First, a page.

In fact it should not go unnoticed that all of the EU's member nations Ambassadors to China - with the sole exception of the previously mentioned Hungarians - apparently recently signed a letter dismissing the Belt & Road and warning of its shortcomings. The EU, for all of its wonderful infrastructure, roads, rail and ports, may yet prove the most difficult leg of this journey, in the political sense, for acceptance of the new silk road routes.
Heading for Duisburg, our team should note that 25 China trains now pass through the city every week, just slightly more than Berlin, their next stop. Duisburg has become almost revitalised as a city of the new silk road. "Chinese transit has helped Duisport make the switch from an inland dispatch center for local trade to a “continental consolidation and distribution hub for Central and Eastern Europe,” says Jacopo Maria Pepe of the German Council on Foreign Relations." And again: “Since China’s President Xi Jinping visited Duisburg [in 2014], we have seen an increase in the number of Chinese companies settling here,” Ralf Meurer, managing director at consultancy GFW Duisburg, said at an October 2017 conference on Chinese investment in the Ruhr region.
Again, these are mixed signals. Germany is the largest member of the EU, which complains about China's Belt & Road intentions. Yet talking to the people on the ground, a different story emerges.
It remains to be seen if the EU's lack of enthusiasm will cost it trade dollars in the longer term. China has been negotiating a free trade agreement with the EU,with little sign of any breakthrough, since 2012. Meanwhile, China has agreed a free trade agreement with the Russian backed Eurasian Economic Union. That effectively brings Chinese products, duty free, to the borders of the EU at both Poland, the Baltic States, and later possibly via Moldova. As a result of this, and the EU sanctions upon Russia, the China-Russia trade space is now growing faster than China's trade with EU nations. Russia is a major transshipment route for China, and competes with the European routes for traffic. Moscow meanwhile is rather more pro Belt & Road than the EU is and is, along with India and China, the top three largest shareholder in Beijing's Asian Infrastructure Investment Bank.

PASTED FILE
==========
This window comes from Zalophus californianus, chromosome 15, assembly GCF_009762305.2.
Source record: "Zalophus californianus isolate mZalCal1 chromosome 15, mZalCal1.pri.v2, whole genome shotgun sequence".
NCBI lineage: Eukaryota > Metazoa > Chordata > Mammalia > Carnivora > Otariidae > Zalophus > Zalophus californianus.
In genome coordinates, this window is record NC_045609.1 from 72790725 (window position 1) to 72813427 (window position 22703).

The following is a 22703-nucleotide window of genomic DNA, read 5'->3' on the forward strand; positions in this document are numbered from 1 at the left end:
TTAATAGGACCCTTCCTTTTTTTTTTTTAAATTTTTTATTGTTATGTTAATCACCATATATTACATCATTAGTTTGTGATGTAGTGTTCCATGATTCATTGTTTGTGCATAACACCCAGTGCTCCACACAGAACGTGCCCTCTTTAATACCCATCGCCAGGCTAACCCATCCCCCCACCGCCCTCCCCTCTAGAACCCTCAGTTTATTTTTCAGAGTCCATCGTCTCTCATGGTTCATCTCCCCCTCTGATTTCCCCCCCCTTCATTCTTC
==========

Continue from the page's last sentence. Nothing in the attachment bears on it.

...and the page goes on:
Yet while Brussels worries about rules and regulations, and its corporates worry about cheaper and more competitive Chinese contractors, it is possible the EU may be missing a couple of points. Firstly, that the Chinese trains go both ways. China has 600 million online consumers today and intends to increase that to 1.2 billion by 2020. Yet there appears little knowledge about how EU companies can establish online trading platforms to sell to the Chinese and use those returning trains to do so. There is an opportunity for Europe that is largely being ignored.
Secondly, there is an EU preoccupation with building the infrastructure, and not enough on us on exploiting it. While EU contractors want to see EU public funds go into their pockets, and are lobbying hard and squealing - the real opportunity lies not in the project value but in how new infrastructure can be exploited. Entire new, sustainable industries can be built up using new roads, bridges, rail and ports. No-one cares who builds them, as long as they are useful. More concentration on exploiting the infrastructure builds and working out how best to maximise their potential would be a good place for the EU to recalibrate its New Silk Road attitudes.
Meanwhile, our intrepid adventurers have many kilometers to cover. Yet making sense of the differing opinions coming out of their initial European leg maybe, upfront, their single most difficult challenge along the entire route.
Chris Devonshire-Ellis is an advisor to the New Silk Road Project and will be providing commentary on the political and trade aspects of China's Belt & Road Initiative as the team members move along their journey. Contact him at firstname.lastname@example.org or visit www.silkroadbriefing.com